The Bangor Daily News - June 5, 2002

By John N. Cole, Special to the NEWS Last updated: Monday, June 3, 2002

Writer's style brings Texas murder to life

Book details horror of homophobic slaying

ALL WE HAVE IS NOW, by Robert Taylor, St. Martin's Press, New York, 2002, $23.95.

Written with such artless simplicity that it flows like a long letter to a good friend, this book, nevertheless, stays with you. There are no surprises. The author, a journalist and decorated Vietnam vet who now lives in Blue Hill, takes us along on his protagonist's journey through much of his life. It's as if we rode with him as a passenger in a canoe following the course of a crystal clear stream, a stream that we know.

The journey should have special relevance for Bangor readers, however, many of whom may still remember the homophobic murder of a young man, beaten and tossed to his death off a downtown Bangor bridge. For this book also describes, in wrenching detail, the brutal beating and murder of a handsome and talented young man by a pair of homophobic Texas bullies.

This, the roadside murder of Jimmy Davidson, is the novel's centerpiece, the drama that drives the rest of the story. But it fits so seamlessly into Taylor's effortless and intimate prose that many readers will be left wondering if ours is a nation where random violence against homosexuals is merely part of life in these United States. For this writer's unique voice has a way of making the unspeakable as real and as routine as a morning cup of coffee or a walk in the park.

This is deceptive prose, so personal, so direct, so startlingly simple that it belies its central truth. We meet the protagonist, Ian McBride, a top-billing actor in a Washington, D.C., theater group, shortly after his longtime partner has died of AIDS. Bereft, McBride purposely avoids relationships, wanting no further emotional commitments of such intensity.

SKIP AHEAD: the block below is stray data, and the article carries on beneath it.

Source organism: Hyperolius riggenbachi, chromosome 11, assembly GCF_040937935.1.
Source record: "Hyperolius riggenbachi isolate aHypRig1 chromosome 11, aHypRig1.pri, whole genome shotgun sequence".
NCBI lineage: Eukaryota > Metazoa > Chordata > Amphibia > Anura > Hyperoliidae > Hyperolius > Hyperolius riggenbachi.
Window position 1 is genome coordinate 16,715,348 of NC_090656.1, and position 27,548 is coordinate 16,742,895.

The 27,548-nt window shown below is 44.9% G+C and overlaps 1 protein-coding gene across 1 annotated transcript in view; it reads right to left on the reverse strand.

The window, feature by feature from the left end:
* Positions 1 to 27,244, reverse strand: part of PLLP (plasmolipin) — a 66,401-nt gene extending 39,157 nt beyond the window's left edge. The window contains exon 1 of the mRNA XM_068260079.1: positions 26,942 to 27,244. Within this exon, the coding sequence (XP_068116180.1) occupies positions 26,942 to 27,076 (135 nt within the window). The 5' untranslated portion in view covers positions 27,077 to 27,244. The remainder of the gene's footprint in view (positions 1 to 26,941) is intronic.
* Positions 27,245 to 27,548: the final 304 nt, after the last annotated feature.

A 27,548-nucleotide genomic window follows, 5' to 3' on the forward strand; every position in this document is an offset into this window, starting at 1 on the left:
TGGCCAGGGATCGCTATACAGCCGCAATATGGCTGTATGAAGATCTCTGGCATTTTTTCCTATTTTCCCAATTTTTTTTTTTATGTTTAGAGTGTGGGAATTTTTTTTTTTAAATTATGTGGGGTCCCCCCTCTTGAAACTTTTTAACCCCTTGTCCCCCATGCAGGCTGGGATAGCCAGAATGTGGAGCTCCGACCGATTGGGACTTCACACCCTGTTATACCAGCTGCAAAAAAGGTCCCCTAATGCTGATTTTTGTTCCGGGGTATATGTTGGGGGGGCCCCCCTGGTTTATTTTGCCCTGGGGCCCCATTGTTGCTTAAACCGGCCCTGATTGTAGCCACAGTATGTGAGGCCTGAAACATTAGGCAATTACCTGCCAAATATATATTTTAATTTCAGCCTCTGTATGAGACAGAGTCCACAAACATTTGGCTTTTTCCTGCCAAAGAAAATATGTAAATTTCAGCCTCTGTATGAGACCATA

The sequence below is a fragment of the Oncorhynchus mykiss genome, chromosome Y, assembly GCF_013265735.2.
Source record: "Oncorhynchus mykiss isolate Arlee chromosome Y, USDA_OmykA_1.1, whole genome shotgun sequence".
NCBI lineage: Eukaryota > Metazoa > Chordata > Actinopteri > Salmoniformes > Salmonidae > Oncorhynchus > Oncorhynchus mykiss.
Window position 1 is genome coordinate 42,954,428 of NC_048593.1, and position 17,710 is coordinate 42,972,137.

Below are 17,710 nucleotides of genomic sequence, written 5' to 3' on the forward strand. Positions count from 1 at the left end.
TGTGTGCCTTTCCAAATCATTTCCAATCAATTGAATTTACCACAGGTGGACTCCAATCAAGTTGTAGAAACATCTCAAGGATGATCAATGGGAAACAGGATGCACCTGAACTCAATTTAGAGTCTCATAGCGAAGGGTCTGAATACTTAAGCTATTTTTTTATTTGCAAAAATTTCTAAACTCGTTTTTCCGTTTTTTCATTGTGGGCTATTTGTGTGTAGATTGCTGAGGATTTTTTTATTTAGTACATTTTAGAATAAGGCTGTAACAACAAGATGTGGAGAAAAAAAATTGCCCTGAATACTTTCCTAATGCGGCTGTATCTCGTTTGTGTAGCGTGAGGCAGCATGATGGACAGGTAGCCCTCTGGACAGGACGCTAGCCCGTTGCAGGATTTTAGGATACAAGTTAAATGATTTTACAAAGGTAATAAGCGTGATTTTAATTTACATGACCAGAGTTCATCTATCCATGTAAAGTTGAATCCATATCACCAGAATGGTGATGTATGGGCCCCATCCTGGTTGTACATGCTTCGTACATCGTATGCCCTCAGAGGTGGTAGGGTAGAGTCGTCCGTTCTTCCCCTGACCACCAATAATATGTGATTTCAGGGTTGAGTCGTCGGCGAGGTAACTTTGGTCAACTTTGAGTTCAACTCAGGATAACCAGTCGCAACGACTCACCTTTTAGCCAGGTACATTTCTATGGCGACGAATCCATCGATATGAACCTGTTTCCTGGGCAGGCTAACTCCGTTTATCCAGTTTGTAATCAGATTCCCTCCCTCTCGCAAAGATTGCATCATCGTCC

But when he plays opposite Jimmy in Shakespeare's "Tempest," he falls deeply in love. Almost before the relationship can gather momentum, however, Jimmy takes a plane to Texas to attend his mother's 50th birthday celebration. One evening just after he leaves a restaurant, he is beaten to death on a rural roadside.

Stunned by the tragedy, traumatized by the second death within just a few years of a man he loved, McBride decides he will go to Texas to be there for the trial of one of the two men arrested for the murder. This is the least he owes Jimmy.

It is the story of that trial that is Taylor's finest achievement. He captures every nuance, the give and take between defender and prosecutor, the legal details of every judicial decision. We are at the trial. We listen to the words that define the sickening realities of homophobia in America. And we are left to wonder if there will ever come a time when a person's sexuality, whatever it may be, becomes a matter of no more concern than the color of his shirt or the style of her sweater.

Every detail of the trial is reported. Taylor's journalistic training and experience come through loud and clear. We are there each day in that rural Texas courtroom examining the motivations for random violence, the reasons for fatal compulsions and the ongoing failures of our society to effectively deal with them. Quite suddenly Taylor's easygoing, fluid prose, that clear stream of words that floats us along the currents of a man's life in America, begins to run faster. We are quite alert now, paying attention to every turbulent moment, even though we know where this stream is taking us.

We've been there before, yet we are totally absorbed by this trip. This is the author's singular achievement. He makes it seem so easy. You close this novel wondering why you know it's going to stay with you for a long time to come. It's because you've been taken to a small Texas town and witnessed, firsthand, the violence that happens somewhere in the nation almost every day. That's what stays with you.

John Cole is a free-lance writer from Brunswick.